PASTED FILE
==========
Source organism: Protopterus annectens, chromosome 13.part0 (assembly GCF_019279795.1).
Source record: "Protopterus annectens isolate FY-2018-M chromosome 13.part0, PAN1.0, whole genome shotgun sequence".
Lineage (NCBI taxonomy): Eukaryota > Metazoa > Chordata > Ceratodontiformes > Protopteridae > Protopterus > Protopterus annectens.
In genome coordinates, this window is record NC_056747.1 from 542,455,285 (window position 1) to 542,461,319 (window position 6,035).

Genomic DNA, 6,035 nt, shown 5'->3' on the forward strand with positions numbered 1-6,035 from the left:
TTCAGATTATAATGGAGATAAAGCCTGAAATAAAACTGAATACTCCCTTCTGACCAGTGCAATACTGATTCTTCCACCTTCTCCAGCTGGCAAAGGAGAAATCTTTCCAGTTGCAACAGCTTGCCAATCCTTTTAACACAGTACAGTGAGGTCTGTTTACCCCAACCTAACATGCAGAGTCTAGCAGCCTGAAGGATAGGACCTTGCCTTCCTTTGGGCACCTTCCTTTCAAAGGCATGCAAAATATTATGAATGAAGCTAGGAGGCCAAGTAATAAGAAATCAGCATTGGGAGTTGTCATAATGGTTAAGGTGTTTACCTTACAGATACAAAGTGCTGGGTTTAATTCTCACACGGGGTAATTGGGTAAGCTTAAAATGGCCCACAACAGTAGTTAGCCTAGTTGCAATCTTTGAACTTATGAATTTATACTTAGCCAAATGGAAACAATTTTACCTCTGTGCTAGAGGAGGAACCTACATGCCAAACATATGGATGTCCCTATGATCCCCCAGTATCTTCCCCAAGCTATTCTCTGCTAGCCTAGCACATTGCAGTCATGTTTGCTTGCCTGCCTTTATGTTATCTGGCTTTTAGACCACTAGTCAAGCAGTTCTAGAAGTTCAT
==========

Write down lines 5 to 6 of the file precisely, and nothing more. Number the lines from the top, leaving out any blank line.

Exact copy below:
Genomic DNA, 6,035 nt, shown 5'->3' on the forward strand with positions numbered 1-6,035 from the left:
TTCAGATTATAATGGAGATAAAGCCTGAAATAAAACTGAATACTCCCTTCTGACCAGTGCAATACTGATTCTTCCACCTTCTCCAGCTGGCAAAGGAGAAATCTTTCCAGTTGCAACAGCTTGCCAATCCTTTTAACACAGTACAGTGAGGTCTGTTTACCCCAACCTAACATGCAGAGTCTAGCAGCCTGAAGGATAGGACCTTGCCTTCCTTTGGGCACCTTCCTTTCAAAGGCATGCAAAATATTATGAATGAAGCTAGGAGGCCAAGTAATAAGAAATCAGCATTGGGAGTTGTCATAATGGTTAAGGTGTTTACCTTACAGATACAAAGTGCTGGGTTTAATTCTCACACGGGGTAATTGGGTAAGCTTAAAATGGCCCACAACAGTAGTTAGCCTAGTTGCAATCTTTGAACTTATGAATTTATACTTAGCCAAATGGAAACAATTTTACCTCTGTGCTAGAGGAGGAACCTACATGCCAAACATATGGATGTCCCTATGATCCCCCAGTATCTTCCCCAAGCTATTCTCTGCTAGCCTAGCACATTGCAGTCATGTTTGCTTGCCTGCCTTTATGTTATCTGGCTTTTAGACCACTAGTCAAGCAGTTCTAGAAGTTCAT